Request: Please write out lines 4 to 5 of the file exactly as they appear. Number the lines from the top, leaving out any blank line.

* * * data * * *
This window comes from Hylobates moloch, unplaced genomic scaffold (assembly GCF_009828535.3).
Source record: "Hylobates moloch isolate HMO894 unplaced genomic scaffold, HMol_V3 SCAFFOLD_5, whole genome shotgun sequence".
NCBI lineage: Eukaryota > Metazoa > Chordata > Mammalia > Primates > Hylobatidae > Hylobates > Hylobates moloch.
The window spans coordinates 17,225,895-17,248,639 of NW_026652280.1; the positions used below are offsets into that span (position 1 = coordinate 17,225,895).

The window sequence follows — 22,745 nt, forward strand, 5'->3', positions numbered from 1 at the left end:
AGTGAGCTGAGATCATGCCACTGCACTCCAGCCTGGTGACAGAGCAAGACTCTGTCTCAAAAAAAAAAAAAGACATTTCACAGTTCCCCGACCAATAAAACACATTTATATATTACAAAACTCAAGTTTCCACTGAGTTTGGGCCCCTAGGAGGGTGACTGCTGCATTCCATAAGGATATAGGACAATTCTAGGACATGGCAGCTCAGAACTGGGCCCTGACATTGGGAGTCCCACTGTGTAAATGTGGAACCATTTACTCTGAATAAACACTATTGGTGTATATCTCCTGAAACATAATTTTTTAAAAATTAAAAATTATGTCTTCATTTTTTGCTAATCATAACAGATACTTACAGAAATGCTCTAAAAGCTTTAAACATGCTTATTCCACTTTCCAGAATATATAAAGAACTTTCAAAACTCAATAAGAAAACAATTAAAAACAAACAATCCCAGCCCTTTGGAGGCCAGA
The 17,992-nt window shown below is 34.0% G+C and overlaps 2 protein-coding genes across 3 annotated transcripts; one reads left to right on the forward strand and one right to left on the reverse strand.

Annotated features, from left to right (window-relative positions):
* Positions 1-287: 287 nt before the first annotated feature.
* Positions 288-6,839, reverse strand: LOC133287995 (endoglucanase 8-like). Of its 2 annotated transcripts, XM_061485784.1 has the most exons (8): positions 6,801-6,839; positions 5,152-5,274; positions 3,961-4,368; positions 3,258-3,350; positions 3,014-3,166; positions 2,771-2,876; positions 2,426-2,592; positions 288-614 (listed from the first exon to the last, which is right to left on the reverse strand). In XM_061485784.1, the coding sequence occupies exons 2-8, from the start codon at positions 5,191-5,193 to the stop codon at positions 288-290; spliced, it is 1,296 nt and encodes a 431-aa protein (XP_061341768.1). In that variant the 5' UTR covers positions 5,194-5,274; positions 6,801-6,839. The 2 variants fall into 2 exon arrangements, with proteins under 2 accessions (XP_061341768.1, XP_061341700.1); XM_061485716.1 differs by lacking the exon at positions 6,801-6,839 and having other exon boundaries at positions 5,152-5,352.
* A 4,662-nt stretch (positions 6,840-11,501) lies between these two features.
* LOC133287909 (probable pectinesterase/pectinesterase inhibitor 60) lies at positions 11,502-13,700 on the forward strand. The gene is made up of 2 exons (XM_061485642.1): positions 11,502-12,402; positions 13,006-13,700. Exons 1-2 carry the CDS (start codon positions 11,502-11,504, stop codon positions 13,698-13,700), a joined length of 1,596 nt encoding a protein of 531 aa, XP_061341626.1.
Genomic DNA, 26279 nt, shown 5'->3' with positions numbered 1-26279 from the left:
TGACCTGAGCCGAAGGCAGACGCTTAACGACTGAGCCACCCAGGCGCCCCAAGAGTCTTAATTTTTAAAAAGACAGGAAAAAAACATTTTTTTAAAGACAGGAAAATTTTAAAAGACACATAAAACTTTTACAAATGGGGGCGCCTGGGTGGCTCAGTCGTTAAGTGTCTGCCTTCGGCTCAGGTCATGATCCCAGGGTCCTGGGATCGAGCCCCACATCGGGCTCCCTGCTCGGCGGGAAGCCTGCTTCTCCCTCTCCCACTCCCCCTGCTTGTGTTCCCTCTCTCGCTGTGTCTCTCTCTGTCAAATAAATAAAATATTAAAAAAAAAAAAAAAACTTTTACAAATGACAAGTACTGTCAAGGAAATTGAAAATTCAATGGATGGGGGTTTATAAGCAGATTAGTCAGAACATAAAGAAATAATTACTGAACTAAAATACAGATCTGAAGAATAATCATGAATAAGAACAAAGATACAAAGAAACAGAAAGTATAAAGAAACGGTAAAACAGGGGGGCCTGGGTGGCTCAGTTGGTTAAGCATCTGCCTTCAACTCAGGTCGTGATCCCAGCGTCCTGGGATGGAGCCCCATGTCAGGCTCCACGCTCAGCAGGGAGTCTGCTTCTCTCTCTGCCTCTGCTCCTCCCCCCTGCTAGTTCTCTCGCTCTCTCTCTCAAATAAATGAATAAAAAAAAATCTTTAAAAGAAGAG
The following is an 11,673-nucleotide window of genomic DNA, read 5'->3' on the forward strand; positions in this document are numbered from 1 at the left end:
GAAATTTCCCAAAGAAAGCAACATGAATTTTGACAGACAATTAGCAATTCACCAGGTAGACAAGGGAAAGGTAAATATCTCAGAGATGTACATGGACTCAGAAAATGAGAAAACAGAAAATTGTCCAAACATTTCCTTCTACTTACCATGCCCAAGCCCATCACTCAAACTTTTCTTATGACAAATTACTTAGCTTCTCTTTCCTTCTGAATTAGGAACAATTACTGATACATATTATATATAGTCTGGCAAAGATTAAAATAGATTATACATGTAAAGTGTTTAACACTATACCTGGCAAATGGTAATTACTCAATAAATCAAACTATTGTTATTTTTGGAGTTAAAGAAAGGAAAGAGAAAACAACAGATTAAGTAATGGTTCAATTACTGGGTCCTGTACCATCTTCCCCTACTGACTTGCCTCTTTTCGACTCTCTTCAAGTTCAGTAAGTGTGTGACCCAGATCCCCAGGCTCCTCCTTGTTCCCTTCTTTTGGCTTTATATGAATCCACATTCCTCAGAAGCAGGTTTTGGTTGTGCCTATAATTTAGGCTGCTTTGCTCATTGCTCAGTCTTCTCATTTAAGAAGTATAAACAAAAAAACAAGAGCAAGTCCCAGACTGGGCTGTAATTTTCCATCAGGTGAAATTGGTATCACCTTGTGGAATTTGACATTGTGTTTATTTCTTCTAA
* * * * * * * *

The window spans coordinates 17,225,895-17,248,639 of NW_026652280.1; the positions used below are offsets into that span (position 1 = coordinate 17,225,895).

The window sequence follows — 22,745 nt, forward strand, 5'->3', positions numbered from 1 at the left end: